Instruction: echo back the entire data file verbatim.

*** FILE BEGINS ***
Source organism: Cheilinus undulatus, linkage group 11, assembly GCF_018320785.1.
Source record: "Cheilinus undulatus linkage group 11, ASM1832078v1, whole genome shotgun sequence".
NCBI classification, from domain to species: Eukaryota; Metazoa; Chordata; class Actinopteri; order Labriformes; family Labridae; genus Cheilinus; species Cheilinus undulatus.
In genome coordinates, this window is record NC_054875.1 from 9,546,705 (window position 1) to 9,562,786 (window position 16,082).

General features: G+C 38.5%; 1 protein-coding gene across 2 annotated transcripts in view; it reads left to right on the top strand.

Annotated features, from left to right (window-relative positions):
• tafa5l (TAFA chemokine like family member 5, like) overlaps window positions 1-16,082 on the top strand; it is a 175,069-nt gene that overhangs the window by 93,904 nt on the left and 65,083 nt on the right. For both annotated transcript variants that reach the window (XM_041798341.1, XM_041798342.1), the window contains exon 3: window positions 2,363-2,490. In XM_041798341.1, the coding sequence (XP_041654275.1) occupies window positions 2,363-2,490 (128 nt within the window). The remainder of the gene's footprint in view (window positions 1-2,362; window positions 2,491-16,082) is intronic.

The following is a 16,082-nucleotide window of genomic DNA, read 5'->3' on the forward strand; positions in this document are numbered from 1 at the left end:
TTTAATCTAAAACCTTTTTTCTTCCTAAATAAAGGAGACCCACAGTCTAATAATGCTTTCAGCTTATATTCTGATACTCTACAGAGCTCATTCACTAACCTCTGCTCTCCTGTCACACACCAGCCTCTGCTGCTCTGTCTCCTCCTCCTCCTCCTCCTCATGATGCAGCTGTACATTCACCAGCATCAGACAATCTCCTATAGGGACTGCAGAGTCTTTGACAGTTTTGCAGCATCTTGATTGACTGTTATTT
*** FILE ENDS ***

Source organism: Cheilinus undulatus, linkage group 11, assembly GCF_018320785.1.
Source record: "Cheilinus undulatus linkage group 11, ASM1832078v1, whole genome shotgun sequence".
NCBI classification, from domain to species: Eukaryota; Metazoa; Chordata; class Actinopteri; order Labriformes; family Labridae; genus Cheilinus; species Cheilinus undulatus.
In genome coordinates, this window is record NC_054875.1 from 9,546,705 (window position 1) to 9,562,786 (window position 16,082).

General features: G+C 38.5%; 1 protein-coding gene across 2 annotated transcripts in view; it reads left to right on the top strand.

Annotated features, from left to right (window-relative positions):
• tafa5l (TAFA chemokine like family member 5, like) overlaps window positions 1-16,082 on the top strand; it is a 175,069-nt gene that overhangs the window by 93,904 nt on the left and 65,083 nt on the right. For both annotated transcript variants that reach the window (XM_041798341.1, XM_041798342.1), the window contains exon 3: window positions 2,363-2,490. In XM_041798341.1, the coding sequence (XP_041654275.1) occupies window positions 2,363-2,490 (128 nt within the window). The remainder of the gene's footprint in view (window positions 1-2,362; window positions 2,491-16,082) is intronic.

The following is a 16,082-nucleotide window of genomic DNA, read 5'->3' on the forward strand; positions in this document are numbered from 1 at the left end:
TTTAATCTAAAACCTTTTTTCTTCCTAAATAAAGGAGACCCACAGTCTAATAATGCTTTCAGCTTATATTCTGATACTCTACAGAGCTCATTCACTAACCTCTGCTCTCCTGTCACACACCAGCCTCTGCTGCTCTGTCTCCTCCTCCTCCTCCTCCTCATGATGCAGCTGTACATTCACCAGCATCAGACAATCTCCTATAGGGACTGCAGAGTCTTTGACAGTTTTGCAGCATCTTGATTGACTGTTATTT